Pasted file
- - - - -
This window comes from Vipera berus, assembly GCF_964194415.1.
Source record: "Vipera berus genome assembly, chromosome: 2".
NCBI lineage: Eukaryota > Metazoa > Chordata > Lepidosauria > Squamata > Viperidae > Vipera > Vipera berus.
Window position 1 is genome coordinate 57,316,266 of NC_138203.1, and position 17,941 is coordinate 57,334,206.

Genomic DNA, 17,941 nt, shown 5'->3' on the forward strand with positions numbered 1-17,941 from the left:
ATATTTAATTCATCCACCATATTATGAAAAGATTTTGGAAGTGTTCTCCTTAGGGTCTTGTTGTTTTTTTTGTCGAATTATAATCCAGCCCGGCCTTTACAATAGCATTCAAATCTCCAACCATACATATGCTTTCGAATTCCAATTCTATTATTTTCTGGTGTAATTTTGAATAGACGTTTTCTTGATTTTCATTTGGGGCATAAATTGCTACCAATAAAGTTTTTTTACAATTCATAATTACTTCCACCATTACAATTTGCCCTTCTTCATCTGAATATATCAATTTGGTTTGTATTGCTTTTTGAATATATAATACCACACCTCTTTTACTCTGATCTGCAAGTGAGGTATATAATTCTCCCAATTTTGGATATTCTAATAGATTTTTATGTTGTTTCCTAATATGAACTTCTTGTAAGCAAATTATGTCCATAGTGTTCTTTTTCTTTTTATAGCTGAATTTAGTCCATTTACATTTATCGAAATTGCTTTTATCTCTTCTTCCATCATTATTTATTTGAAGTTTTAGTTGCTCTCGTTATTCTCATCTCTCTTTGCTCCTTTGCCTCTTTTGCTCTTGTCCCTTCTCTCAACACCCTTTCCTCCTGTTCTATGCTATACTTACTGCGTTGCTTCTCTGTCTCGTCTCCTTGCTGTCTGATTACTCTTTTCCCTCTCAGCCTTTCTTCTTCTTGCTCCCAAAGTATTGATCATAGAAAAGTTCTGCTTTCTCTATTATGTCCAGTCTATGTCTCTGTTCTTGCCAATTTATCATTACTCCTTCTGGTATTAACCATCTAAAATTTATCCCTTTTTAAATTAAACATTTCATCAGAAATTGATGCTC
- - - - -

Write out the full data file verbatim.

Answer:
This window comes from Vipera berus, assembly GCF_964194415.1.
Source record: "Vipera berus genome assembly, chromosome: 2".
NCBI lineage: Eukaryota > Metazoa > Chordata > Lepidosauria > Squamata > Viperidae > Vipera > Vipera berus.
Window position 1 is genome coordinate 57,316,266 of NC_138203.1, and position 17,941 is coordinate 57,334,206.

Genomic DNA, 17,941 nt, shown 5'->3' on the forward strand with positions numbered 1-17,941 from the left:
ATATTTAATTCATCCACCATATTATGAAAAGATTTTGGAAGTGTTCTCCTTAGGGTCTTGTTGTTTTTTTTGTCGAATTATAATCCAGCCCGGCCTTTACAATAGCATTCAAATCTCCAACCATACATATGCTTTCGAATTCCAATTCTATTATTTTCTGGTGTAATTTTGAATAGACGTTTTCTTGATTTTCATTTGGGGCATAAATTGCTACCAATAAAGTTTTTTTACAATTCATAATTACTTCCACCATTACAATTTGCCCTTCTTCATCTGAATATATCAATTTGGTTTGTATTGCTTTTTGAATATATAATACCACACCTCTTTTACTCTGATCTGCAAGTGAGGTATATAATTCTCCCAATTTTGGATATTCTAATAGATTTTTATGTTGTTTCCTAATATGAACTTCTTGTAAGCAAATTATGTCCATAGTGTTCTTTTTCTTTTTATAGCTGAATTTAGTCCATTTACATTTATCGAAATTGCTTTTATCTCTTCTTCCATCATTATTTATTTGAAGTTTTAGTTGCTCTCGTTATTCTCATCTCTCTTTGCTCCTTTGCCTCTTTTGCTCTTGTCCCTTCTCTCAACACCCTTTCCTCCTGTTCTATGCTATACTTACTGCGTTGCTTCTCTGTCTCGTCTCCTTGCTGTCTGATTACTCTTTTCCCTCTCAGCCTTTCTTCTTCTTGCTCCCAAAGTATTGATCATAGAAAAGTTCTGCTTTCTCTATTATGTCCAGTCTATGTCTCTGTTCTTGCCAATTTATCATTACTCCTTCTGGTATTAACCATCTAAAATTTATCCCTTTTTAAATTAAACATTTCATCAGAAATTGATGCTC